Following State Council comments chaired by Premier Li Keqiang a couple of days earlier, the People’s Bank of China last week announced it would lower the reserve requirement ratio (RRR). Effective December 5, the general reserve requirement for commercial banks will fall by 25 basis point for large and mid-sized banks. Smallest banks are already at the lowest RRR bound of 5 %. The RRR will drop to 11 % for large banks and to 8 % for mid-sized banks. The RRR for individual banks can deviate from the general level and a large share of banks are entitled to some sort of reduction in their RRR. According to the PBoC, the weighted average RRR in the banking sector after including these exceptions will fall to 7.8 %.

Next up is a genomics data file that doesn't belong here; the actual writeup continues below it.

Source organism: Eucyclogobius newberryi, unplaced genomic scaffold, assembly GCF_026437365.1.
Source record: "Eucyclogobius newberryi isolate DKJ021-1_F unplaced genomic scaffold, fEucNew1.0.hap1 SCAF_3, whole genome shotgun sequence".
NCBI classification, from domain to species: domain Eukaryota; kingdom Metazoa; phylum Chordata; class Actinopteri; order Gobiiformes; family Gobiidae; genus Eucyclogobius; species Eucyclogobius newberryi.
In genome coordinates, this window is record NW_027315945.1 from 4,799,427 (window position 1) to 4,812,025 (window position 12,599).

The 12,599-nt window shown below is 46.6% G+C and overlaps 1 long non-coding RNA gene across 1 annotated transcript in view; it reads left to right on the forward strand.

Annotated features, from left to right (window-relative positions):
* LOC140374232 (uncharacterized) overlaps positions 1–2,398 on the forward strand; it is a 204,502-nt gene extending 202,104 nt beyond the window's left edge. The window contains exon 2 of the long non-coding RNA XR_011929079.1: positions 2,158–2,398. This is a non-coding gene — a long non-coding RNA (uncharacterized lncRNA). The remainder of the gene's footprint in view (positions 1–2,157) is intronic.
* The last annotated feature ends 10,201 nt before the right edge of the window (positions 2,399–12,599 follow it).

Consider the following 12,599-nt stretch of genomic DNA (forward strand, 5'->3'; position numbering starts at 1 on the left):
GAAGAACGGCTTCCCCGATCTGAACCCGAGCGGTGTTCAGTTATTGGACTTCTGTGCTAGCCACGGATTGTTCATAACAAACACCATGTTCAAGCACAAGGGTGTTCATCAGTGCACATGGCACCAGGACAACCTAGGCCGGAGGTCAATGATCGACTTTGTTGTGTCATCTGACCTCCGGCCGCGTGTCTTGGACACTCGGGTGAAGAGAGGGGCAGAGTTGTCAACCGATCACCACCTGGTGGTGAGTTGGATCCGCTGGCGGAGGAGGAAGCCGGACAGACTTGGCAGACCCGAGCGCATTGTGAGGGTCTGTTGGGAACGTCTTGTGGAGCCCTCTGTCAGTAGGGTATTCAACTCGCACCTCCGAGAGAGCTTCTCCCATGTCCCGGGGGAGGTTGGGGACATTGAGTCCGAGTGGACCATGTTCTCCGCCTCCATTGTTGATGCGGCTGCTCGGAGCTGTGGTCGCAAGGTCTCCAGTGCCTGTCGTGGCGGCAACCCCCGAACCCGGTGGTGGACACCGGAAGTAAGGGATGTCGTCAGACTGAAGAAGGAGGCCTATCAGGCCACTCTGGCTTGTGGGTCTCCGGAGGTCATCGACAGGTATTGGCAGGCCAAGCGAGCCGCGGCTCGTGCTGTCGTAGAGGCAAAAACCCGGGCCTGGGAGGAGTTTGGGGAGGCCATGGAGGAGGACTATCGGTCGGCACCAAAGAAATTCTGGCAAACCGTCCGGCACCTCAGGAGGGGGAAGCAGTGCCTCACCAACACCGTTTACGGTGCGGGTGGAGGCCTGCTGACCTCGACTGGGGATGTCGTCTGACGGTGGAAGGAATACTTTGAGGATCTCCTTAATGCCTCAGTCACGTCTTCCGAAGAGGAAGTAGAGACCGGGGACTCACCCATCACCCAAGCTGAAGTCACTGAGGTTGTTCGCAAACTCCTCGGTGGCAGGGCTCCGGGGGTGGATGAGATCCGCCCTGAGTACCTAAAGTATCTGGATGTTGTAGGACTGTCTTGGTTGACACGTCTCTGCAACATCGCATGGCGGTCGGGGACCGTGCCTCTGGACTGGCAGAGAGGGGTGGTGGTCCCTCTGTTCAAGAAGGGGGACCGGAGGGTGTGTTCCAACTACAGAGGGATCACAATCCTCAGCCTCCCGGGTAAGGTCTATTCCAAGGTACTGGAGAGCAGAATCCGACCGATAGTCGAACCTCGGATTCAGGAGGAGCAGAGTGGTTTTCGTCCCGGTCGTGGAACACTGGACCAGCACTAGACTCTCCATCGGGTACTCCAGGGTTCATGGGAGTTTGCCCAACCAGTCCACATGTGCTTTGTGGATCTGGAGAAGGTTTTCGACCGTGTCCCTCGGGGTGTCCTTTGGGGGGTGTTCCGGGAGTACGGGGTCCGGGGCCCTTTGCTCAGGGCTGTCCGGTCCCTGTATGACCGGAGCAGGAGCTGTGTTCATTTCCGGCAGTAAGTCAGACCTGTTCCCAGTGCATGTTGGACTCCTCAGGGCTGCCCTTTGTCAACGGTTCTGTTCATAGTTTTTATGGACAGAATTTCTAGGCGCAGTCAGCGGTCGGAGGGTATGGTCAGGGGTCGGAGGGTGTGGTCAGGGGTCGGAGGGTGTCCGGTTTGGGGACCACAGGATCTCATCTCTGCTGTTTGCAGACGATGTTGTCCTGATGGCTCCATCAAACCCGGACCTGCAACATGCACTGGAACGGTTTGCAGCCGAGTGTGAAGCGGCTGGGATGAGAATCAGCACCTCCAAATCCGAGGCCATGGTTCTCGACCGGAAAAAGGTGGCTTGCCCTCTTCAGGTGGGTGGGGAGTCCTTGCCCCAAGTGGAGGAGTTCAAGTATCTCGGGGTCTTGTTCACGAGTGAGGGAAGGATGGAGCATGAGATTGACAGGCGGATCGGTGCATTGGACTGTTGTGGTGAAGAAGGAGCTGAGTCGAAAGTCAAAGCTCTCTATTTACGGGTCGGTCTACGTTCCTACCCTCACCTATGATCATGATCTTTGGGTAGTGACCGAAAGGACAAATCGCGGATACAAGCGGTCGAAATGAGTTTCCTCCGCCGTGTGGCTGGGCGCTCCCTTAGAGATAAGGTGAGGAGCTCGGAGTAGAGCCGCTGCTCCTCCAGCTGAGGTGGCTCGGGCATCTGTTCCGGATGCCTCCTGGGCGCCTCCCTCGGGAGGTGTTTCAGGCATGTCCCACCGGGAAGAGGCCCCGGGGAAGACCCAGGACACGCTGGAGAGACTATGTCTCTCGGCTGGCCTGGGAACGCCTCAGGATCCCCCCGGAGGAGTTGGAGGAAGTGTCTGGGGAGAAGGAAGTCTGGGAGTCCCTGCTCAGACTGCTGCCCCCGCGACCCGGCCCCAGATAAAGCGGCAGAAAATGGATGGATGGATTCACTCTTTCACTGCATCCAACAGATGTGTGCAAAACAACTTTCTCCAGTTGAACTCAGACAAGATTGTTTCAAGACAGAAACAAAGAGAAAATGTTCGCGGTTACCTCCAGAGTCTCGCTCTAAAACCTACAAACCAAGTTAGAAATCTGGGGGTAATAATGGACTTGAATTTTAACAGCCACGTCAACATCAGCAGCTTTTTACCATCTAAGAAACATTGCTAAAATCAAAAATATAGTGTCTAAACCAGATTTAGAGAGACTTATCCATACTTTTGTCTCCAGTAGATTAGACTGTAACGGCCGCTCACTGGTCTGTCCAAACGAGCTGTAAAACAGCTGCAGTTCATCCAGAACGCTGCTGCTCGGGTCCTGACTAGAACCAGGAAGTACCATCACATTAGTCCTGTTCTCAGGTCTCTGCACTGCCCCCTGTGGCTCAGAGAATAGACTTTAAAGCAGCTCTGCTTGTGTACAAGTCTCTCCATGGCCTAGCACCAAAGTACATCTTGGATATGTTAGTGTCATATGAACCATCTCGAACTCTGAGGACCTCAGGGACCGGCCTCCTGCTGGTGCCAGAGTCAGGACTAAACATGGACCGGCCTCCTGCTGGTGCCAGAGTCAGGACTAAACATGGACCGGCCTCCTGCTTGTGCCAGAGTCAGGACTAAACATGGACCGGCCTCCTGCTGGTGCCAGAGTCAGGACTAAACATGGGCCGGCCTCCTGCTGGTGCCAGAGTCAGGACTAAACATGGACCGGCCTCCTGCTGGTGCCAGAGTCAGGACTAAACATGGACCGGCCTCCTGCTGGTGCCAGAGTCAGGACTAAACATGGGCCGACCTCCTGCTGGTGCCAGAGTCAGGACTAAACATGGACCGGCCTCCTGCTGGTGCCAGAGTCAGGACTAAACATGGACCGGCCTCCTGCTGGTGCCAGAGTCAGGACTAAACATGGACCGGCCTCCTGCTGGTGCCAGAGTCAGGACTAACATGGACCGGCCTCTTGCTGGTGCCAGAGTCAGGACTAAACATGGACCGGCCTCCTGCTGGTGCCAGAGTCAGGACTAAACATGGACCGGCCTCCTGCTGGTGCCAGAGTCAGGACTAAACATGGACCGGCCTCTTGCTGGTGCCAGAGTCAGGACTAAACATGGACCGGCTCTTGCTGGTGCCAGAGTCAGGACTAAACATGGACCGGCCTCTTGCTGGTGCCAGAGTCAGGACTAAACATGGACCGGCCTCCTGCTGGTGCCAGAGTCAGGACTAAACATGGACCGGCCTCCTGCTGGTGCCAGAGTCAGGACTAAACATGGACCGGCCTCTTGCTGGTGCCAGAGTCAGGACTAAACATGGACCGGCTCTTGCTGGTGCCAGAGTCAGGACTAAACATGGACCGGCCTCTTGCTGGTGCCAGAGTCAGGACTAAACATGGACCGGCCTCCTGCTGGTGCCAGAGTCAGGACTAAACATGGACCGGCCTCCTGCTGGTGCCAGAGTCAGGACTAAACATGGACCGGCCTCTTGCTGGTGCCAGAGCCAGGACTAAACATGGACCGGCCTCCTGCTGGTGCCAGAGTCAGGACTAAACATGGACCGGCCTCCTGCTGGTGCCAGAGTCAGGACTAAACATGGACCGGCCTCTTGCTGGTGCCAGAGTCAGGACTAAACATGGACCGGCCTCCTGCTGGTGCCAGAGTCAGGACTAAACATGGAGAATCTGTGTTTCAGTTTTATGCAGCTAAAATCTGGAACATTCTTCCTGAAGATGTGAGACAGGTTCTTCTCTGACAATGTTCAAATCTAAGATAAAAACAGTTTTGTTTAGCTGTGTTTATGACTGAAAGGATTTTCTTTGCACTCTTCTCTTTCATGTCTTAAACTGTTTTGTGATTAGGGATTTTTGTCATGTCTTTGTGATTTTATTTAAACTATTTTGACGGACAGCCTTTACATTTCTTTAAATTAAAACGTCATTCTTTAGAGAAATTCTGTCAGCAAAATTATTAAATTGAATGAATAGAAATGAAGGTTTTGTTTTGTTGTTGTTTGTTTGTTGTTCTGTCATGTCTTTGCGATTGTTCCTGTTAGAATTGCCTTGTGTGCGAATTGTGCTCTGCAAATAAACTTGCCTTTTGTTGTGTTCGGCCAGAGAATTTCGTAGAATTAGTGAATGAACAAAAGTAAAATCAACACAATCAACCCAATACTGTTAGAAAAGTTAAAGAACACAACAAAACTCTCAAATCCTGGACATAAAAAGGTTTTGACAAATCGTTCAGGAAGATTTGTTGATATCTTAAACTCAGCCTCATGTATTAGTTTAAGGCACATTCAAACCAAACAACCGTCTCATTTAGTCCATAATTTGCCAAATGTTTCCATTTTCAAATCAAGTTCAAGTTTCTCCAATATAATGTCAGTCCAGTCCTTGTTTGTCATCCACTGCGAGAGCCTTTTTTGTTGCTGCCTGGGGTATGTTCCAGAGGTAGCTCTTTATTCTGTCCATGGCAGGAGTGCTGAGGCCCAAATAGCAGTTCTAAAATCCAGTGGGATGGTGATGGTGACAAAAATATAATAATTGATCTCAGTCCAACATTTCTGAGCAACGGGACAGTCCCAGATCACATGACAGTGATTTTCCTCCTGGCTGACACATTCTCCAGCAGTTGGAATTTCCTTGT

The PBoC justified the RRR cut as providing support to the real economy and increasing liquidity in the financial system. The tiny rate cut in itself is not expected to have perceptible impact on the economy and China’s financial markets are hardly lacking in liquidity at the moment. For example, interbank market rates are lower than PBoC policy rates. The current problem is largely a lack of demand for financing. The growth in the stock of household loans has slowed considerably this year, growing at just 3.6 % y-o-y in October. Housing loans constitute the bulk of household borrowing. The total stock of bank loans grew by just under 11 % y-o-y in October. Officials last month encouraged banks to continue supporting small firms affected by the covid pandemic through deferring interest and loan payments. The PBoC noted that reducing the reserve requirement helps the banking sector also in this task.
The People’s Bank of China slightly cut its general reserve requirement ratio for banks for the second time this year.
Sources: People’s Bank of China, CEIC and BOFIT.